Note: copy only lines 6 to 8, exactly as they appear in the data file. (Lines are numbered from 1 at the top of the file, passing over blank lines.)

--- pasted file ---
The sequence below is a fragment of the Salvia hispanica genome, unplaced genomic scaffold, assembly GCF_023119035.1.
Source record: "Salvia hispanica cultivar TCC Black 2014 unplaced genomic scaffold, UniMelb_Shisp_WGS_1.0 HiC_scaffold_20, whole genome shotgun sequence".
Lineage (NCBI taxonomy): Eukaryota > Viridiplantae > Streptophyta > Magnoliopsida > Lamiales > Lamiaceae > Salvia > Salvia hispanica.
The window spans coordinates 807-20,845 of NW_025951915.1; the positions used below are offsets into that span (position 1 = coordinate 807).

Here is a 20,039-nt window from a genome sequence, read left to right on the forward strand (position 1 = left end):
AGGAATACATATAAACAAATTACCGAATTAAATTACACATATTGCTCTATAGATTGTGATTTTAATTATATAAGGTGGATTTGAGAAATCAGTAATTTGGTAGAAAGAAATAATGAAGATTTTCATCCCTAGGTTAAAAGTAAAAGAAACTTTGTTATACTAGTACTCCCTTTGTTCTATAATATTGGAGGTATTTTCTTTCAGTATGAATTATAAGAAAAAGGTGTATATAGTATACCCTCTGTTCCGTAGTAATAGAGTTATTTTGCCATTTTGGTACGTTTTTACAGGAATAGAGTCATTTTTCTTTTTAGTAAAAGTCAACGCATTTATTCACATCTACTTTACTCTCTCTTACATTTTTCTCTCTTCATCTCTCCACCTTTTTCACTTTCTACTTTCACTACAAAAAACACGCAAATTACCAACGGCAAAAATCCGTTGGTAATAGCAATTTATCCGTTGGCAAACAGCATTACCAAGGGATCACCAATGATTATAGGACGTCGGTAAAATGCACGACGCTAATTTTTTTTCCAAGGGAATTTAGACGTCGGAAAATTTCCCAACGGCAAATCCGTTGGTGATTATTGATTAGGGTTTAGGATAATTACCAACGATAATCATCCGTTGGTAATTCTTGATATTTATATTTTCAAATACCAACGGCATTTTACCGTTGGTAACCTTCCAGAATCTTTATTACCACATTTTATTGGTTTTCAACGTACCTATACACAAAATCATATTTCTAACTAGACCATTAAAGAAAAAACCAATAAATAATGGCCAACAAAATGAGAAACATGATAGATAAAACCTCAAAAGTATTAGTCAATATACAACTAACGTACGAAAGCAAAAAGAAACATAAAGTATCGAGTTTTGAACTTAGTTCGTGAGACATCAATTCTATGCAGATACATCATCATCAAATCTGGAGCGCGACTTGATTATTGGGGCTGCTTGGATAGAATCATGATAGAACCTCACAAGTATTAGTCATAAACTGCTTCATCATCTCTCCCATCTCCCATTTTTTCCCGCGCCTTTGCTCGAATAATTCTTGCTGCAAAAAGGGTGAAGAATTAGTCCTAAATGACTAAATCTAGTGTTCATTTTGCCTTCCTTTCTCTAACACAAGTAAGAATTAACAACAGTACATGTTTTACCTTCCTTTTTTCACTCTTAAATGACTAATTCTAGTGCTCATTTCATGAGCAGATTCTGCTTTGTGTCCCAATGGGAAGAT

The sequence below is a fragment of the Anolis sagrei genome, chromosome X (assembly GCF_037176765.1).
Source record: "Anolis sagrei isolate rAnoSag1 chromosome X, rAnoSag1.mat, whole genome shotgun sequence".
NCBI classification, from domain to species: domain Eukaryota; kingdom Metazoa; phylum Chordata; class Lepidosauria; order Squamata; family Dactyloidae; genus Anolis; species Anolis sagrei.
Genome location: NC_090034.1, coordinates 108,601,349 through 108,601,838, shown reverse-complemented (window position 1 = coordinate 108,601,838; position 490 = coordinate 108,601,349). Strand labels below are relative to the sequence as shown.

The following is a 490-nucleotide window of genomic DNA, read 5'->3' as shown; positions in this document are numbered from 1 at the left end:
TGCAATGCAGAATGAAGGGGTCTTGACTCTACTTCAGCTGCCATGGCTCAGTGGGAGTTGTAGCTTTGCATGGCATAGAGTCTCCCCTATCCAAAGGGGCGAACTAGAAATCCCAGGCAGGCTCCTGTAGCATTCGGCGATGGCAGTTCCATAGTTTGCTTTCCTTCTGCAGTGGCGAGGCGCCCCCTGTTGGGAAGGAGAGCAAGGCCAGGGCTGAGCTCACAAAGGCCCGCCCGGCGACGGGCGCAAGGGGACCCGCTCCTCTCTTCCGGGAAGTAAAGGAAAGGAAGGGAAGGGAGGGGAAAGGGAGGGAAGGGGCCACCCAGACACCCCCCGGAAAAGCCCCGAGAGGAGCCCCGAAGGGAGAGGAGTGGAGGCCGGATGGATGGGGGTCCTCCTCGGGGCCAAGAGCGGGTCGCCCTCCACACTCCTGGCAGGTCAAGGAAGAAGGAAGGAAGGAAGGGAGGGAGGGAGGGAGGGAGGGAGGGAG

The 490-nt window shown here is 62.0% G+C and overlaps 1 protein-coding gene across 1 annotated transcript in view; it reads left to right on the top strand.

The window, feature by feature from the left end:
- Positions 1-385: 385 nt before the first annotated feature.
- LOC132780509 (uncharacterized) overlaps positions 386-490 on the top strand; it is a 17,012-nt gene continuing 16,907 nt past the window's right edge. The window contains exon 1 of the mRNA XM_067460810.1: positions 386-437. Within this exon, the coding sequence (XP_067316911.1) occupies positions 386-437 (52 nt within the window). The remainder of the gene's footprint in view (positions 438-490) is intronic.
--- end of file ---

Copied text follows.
AGGAATACATATAAACAAATTACCGAATTAAATTACACATATTGCTCTATAGATTGTGATTTTAATTATATAAGGTGGATTTGAGAAATCAGTAATTTGGTAGAAAGAAATAATGAAGATTTTCATCCCTAGGTTAAAAGTAAAAGAAACTTTGTTATACTAGTACTCCCTTTGTTCTATAATATTGGAGGTATTTTCTTTCAGTATGAATTATAAGAAAAAGGTGTATATAGTATACCCTCTGTTCCGTAGTAATAGAGTTATTTTGCCATTTTGGTACGTTTTTACAGGAATAGAGTCATTTTTCTTTTTAGTAAAAGTCAACGCATTTATTCACATCTACTTTACTCTCTCTTACATTTTTCTCTCTTCATCTCTCCACCTTTTTCACTTTCTACTTTCACTACAAAAAACACGCAAATTACCAACGGCAAAAATCCGTTGGTAATAGCAATTTATCCGTTGGCAAACAGCATTACCAAGGGATCACCAATGATTATAGGACGTCGGTAAAATGCACGACGCTAATTTTTTTTCCAAGGGAATTTAGACGTCGGAAAATTTCCCAACGGCAAATCCGTTGGTGATTATTGATTAGGGTTTAGGATAATTACCAACGATAATCATCCGTTGGTAATTCTTGATATTTATATTTTCAAATACCAACGGCATTTTACCGTTGGTAACCTTCCAGAATCTTTATTACCACATTTTATTGGTTTTCAACGTACCTATACACAAAATCATATTTCTAACTAGACCATTAAAGAAAAAACCAATAAATAATGGCCAACAAAATGAGAAACATGATAGATAAAACCTCAAAAGTATTAGTCAATATACAACTAACGTACGAAAGCAAAAAGAAACATAAAGTATCGAGTTTTGAACTTAGTTCGTGAGACATCAATTCTATGCAGATACATCATCATCAAATCTGGAGCGCGACTTGATTATTGGGGCTGCTTGGATAGAATCATGATAGAACCTCACAAGTATTAGTCATAAACTGCTTCATCATCTCTCCCATCTCCCATTTTTTCCCGCGCCTTTGCTCGAATAATTCTTGCTGCAAAAAGGGTGAAGAATTAGTCCTAAATGACTAAATCTAGTGTTCATTTTGCCTTCCTTTCTCTAACACAAGTAAGAATTAACAACAGTACATGTTTTACCTTCCTTTTTTCACTCTTAAATGACTAATTCTAGTGCTCATTTCATGAGCAGATTCTGCTTTGTGTCCCAATGGGAAGAT

The sequence below is a fragment of the Anolis sagrei genome, chromosome X (assembly GCF_037176765.1).
Source record: "Anolis sagrei isolate rAnoSag1 chromosome X, rAnoSag1.mat, whole genome shotgun sequence".